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"Romans" or "soldiers" in Act 23:10, 23, 31
(06-10-2020, 11:43 PM)DavidFord Wrote: "Isn't it awkward and redundant to read "Romans" in those passages"
Not that I know of.
'Romans' there means 'soldiers.'  There's no redundancy in those 3 passages.

Thanks for the reply, but no, "Romans" doesn't mean "soldiers."  The Peshitta has another word for "soldiers," which is actually a loanword from Greek--אֵסטרַטִיָוטָא (estratiyuwta)--used 9 times in the book of Acts alone.  So I see no reason why you would claim that "Romans" means "soldiers."  Can you provide the slightest support for this notion?

In regards to my assertion that the Peshitta reading "Romans" was redundant, here is what I meant.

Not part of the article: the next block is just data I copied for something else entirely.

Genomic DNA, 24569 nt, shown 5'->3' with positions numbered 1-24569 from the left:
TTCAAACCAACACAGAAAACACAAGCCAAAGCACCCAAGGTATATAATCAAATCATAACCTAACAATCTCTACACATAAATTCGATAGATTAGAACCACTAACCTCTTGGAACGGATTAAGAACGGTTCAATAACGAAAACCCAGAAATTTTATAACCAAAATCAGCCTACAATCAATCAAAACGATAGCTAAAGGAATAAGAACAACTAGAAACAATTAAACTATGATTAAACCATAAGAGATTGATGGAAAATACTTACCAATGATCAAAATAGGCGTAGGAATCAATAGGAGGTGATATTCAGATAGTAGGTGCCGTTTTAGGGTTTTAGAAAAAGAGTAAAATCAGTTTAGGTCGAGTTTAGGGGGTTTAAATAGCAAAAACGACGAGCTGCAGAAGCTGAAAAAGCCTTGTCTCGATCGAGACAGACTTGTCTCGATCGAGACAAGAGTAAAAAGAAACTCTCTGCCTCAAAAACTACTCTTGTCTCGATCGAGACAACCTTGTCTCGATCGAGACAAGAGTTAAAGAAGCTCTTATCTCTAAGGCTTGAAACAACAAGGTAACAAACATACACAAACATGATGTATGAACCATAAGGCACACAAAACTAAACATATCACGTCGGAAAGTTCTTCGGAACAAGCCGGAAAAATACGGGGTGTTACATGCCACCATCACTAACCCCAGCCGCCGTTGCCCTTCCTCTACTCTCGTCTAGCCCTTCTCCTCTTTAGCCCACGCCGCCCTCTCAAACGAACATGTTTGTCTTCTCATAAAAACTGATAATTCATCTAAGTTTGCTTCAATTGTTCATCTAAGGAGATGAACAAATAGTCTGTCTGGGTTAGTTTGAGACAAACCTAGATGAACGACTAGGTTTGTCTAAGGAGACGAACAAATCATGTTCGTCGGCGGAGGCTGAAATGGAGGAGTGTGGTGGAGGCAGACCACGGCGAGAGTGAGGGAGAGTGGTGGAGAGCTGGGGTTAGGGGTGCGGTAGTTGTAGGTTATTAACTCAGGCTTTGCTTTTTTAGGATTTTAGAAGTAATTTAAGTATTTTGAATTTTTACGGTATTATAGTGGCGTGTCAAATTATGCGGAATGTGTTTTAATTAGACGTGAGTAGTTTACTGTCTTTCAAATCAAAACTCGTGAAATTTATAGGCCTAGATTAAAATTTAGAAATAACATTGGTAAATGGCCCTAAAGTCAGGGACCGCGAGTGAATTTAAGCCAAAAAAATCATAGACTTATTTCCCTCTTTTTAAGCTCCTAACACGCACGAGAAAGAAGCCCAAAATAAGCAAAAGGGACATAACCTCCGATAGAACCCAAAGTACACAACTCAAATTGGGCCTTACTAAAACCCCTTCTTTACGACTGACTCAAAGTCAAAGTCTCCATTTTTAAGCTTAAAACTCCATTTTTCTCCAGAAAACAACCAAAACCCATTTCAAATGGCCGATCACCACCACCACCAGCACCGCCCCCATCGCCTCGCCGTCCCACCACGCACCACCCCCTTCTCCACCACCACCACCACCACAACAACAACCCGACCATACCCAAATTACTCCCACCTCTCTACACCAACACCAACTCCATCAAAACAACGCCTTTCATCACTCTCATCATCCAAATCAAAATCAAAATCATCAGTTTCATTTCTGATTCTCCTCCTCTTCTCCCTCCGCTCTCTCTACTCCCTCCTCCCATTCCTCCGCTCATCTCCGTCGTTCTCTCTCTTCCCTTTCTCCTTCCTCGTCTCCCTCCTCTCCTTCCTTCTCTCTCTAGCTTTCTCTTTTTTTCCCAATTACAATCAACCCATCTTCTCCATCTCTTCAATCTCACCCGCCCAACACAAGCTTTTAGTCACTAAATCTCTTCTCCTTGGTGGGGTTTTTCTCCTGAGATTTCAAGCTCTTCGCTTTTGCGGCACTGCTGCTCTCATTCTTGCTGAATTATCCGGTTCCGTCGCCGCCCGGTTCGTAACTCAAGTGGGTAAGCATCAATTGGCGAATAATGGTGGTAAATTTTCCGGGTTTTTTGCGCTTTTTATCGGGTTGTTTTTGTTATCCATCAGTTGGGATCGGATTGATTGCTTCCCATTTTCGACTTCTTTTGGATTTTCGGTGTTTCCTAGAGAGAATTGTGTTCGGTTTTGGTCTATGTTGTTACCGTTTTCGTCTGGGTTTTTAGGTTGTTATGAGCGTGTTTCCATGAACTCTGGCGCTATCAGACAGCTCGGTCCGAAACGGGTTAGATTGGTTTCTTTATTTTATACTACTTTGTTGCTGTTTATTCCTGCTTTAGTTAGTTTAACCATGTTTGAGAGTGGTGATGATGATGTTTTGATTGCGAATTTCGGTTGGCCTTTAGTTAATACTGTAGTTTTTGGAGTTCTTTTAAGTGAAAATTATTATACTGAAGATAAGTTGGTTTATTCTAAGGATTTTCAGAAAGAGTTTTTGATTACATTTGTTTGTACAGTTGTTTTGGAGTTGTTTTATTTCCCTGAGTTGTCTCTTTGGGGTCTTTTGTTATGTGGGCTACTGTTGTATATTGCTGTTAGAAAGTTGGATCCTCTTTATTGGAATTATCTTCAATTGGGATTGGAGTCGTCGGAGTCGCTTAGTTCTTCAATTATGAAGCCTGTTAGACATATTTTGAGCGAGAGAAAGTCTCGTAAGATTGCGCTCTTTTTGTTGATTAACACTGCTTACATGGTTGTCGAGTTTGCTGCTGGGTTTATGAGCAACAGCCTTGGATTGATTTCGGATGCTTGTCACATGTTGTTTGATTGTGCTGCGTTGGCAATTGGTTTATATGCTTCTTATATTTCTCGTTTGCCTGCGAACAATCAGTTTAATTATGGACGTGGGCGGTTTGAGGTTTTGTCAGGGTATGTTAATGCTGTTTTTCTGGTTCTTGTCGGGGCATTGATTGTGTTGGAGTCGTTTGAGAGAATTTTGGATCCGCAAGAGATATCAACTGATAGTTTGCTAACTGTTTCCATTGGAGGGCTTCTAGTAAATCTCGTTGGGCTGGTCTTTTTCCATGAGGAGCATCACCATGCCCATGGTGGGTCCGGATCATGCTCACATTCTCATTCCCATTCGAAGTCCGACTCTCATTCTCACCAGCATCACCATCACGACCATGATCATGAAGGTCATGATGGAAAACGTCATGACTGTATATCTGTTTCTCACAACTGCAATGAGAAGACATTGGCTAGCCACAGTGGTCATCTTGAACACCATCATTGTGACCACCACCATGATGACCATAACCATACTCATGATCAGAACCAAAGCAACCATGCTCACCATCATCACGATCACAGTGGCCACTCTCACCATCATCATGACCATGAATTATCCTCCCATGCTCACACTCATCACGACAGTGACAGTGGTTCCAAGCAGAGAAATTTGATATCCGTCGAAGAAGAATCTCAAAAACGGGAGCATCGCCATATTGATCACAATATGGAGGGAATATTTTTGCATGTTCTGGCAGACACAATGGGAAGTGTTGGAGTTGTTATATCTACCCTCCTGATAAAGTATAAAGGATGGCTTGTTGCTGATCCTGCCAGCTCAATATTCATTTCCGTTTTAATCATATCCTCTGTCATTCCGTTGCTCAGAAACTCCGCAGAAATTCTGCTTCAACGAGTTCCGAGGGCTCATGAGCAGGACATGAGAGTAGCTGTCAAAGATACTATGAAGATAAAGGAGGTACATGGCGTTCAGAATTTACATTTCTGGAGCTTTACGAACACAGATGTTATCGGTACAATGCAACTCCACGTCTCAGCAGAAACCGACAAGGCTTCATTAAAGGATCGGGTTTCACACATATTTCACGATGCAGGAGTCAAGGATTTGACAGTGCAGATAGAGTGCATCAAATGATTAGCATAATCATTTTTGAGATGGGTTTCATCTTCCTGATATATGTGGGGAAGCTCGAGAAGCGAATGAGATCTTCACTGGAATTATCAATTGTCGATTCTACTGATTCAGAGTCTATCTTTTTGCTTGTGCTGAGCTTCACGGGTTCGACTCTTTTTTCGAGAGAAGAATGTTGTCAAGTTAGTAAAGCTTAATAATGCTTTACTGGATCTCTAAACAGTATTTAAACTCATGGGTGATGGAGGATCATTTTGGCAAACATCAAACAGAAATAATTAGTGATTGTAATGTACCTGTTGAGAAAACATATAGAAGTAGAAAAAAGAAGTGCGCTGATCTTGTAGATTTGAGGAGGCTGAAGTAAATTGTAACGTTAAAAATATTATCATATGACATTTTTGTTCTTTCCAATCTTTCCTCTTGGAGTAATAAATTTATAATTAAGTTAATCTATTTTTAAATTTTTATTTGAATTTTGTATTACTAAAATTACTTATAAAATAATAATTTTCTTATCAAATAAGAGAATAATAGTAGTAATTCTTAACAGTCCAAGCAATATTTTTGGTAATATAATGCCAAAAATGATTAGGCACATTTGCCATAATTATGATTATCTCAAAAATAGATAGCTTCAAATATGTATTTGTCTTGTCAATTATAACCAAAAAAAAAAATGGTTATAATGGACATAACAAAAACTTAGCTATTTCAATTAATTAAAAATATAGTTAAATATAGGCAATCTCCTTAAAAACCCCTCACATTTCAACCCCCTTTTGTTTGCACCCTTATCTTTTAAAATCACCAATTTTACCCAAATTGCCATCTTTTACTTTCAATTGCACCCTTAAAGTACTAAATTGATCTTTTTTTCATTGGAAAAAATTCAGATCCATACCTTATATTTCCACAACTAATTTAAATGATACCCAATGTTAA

In Act 23:23, the chiliarch / commanding officer--obviously a Roman himself--is quoted as saying, "Go and prepare two hundred רֻהומָיֵא / στρατιώτας to go to Caesarea."  Does it make more sense for this to read "Romans" or "soldiers."  Why would the commander speak of his people as "Romans" instead of "soldiers"?

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RE: "Romans" or "soldiers" in Act 23:10, 23, 31 - by Thomas - 09-17-2020, 08:43 AM

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